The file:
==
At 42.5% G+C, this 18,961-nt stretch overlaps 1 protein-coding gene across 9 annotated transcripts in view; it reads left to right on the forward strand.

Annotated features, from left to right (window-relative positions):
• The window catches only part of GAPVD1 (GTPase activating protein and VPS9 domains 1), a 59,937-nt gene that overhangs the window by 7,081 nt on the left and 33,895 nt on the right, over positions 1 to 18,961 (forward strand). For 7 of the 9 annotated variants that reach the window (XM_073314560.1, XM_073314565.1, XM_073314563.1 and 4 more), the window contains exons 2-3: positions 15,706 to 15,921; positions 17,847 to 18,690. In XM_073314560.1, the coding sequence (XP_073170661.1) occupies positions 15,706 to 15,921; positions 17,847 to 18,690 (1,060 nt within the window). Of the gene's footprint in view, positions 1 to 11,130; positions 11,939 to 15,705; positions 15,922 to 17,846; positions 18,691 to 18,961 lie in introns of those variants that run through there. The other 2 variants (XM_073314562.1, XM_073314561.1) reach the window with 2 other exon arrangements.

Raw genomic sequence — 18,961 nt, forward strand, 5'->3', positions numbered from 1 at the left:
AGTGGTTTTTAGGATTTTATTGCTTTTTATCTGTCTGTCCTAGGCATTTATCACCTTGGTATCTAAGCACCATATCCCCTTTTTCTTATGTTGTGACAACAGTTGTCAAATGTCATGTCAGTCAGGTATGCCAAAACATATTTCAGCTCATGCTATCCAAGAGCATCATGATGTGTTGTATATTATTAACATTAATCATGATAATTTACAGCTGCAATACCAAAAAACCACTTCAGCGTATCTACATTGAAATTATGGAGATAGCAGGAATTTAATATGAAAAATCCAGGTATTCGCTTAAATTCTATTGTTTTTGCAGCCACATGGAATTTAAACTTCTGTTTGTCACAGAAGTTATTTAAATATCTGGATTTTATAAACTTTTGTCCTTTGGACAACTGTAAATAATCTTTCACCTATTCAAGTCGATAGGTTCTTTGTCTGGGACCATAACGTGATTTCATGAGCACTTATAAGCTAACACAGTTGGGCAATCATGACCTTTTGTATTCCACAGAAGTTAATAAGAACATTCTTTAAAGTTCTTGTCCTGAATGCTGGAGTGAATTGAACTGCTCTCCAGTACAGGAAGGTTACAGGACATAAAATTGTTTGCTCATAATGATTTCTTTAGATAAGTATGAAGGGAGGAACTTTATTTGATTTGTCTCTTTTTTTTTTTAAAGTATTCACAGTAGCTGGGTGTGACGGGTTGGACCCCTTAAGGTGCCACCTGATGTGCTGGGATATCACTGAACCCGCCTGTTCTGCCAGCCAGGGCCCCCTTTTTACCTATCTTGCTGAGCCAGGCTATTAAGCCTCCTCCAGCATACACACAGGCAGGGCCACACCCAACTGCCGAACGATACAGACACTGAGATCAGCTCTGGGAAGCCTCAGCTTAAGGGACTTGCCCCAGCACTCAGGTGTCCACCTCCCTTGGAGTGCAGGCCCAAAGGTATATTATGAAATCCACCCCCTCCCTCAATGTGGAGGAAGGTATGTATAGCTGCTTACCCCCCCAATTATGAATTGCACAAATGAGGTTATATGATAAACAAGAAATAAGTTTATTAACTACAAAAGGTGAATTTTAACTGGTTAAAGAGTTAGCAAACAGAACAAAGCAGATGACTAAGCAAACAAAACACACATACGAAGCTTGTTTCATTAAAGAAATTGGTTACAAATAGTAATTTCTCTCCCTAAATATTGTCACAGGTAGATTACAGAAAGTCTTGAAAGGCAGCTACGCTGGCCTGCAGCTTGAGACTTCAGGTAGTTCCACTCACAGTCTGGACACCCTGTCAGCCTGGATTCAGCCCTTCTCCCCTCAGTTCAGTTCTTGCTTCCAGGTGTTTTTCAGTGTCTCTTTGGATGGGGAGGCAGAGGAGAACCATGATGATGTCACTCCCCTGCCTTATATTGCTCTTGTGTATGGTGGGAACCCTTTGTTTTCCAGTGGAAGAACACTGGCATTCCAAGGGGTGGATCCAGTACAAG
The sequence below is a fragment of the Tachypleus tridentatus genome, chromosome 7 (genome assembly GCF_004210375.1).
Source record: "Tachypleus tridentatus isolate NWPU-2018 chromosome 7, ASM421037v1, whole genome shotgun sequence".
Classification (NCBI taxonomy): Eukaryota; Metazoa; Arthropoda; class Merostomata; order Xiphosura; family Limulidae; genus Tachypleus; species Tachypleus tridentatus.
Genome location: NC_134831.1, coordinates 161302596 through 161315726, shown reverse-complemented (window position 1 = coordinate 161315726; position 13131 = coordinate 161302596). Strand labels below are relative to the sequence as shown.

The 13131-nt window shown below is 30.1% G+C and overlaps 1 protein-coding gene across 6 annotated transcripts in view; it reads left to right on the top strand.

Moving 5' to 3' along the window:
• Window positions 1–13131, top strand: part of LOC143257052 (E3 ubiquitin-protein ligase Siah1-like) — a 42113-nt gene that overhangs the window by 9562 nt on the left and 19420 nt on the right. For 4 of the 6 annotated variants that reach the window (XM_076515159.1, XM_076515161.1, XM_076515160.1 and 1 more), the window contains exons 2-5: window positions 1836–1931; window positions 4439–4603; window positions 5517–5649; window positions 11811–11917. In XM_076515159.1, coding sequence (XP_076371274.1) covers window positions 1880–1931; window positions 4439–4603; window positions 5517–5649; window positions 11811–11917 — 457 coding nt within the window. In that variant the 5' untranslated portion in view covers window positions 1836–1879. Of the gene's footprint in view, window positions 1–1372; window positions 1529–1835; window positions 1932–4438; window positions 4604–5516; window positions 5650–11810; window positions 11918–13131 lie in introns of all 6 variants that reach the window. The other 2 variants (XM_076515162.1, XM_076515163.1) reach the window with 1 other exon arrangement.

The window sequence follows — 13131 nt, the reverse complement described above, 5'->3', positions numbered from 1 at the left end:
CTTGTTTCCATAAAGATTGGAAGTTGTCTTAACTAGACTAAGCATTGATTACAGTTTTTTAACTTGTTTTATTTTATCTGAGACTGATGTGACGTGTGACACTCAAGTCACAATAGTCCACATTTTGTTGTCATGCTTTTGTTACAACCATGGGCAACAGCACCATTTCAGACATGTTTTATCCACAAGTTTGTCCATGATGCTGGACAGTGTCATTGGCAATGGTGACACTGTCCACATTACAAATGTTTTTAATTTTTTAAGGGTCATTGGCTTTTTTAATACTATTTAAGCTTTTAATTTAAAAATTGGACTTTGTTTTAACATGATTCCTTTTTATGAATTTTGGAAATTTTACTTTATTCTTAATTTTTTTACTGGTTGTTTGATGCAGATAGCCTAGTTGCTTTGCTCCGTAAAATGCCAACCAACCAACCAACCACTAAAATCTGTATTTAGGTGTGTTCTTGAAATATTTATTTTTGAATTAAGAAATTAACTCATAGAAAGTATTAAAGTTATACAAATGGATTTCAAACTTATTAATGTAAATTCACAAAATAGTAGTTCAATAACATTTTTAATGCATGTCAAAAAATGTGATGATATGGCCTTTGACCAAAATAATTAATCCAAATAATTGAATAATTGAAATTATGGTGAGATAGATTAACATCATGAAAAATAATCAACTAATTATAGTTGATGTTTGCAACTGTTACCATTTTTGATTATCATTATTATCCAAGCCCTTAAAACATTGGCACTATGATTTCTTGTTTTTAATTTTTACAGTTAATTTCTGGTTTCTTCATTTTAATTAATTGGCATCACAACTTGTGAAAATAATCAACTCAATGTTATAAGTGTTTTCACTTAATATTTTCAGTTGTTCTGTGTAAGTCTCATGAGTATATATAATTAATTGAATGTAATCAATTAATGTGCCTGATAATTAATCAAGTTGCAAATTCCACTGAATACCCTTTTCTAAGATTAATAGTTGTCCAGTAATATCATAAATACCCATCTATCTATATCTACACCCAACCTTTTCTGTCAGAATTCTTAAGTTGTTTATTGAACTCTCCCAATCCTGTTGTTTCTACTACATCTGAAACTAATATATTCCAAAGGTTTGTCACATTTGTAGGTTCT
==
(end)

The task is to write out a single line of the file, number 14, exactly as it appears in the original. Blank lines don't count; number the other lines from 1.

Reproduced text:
CTTGTTTCCATAAAGATTGGAAGTTGTCTTAACTAGACTAAGCATTGATTACAGTTTTTTAACTTGTTTTATTTTATCTGAGACTGATGTGACGTGTGACACTCAAGTCACAATAGTCCACATTTTGTTGTCATGCTTTTGTTACAACCATGGGCAACAGCACCATTTCAGACATGTTTTATCCACAAGTTTGTCCATGATGCTGGACAGTGTCATTGGCAATGGTGACACTGTCCACATTACAAATGTTTTTAATTTTTTAAGGGTCATTGGCTTTTTTAATACTATTTAAGCTTTTAATTTAAAAATTGGACTTTGTTTTAACATGATTCCTTTTTATGAATTTTGGAAATTTTACTTTATTCTTAATTTTTTTACTGGTTGTTTGATGCAGATAGCCTAGTTGCTTTGCTCCGTAAAATGCCAACCAACCAACCAACCACTAAAATCTGTATTTAGGTGTGTTCTTGAAATATTTATTTTTGAATTAAGAAATTAACTCATAGAAAGTATTAAAGTTATACAAATGGATTTCAAACTTATTAATGTAAATTCACAAAATAGTAGTTCAATAACATTTTTAATGCATGTCAAAAAATGTGATGATATGGCCTTTGACCAAAATAATTAATCCAAATAATTGAATAATTGAAATTATGGTGAGATAGATTAACATCATGAAAAATAATCAACTAATTATAGTTGATGTTTGCAACTGTTACCATTTTTGATTATCATTATTATCCAAGCCCTTAAAACATTGGCACTATGATTTCTTGTTTTTAATTTTTACAGTTAATTTCTGGTTTCTTCATTTTAATTAATTGGCATCACAACTTGTGAAAATAATCAACTCAATGTTATAAGTGTTTTCACTTAATATTTTCAGTTGTTCTGTGTAAGTCTCATGAGTATATATAATTAATTGAATGTAATCAATTAATGTGCCTGATAATTAATCAAGTTGCAAATTCCACTGAATACCCTTTTCTAAGATTAATAGTTGTCCAGTAATATCATAAATACCCATCTATCTATATCTACACCCAACCTTTTCTGTCAGAATTCTTAAGTTGTTTATTGAACTCTCCCAATCCTGTTGTTTCTACTACATCTGAAACTAATATATTCCAAAGGTTTGTCACATTTGTAGGTTCT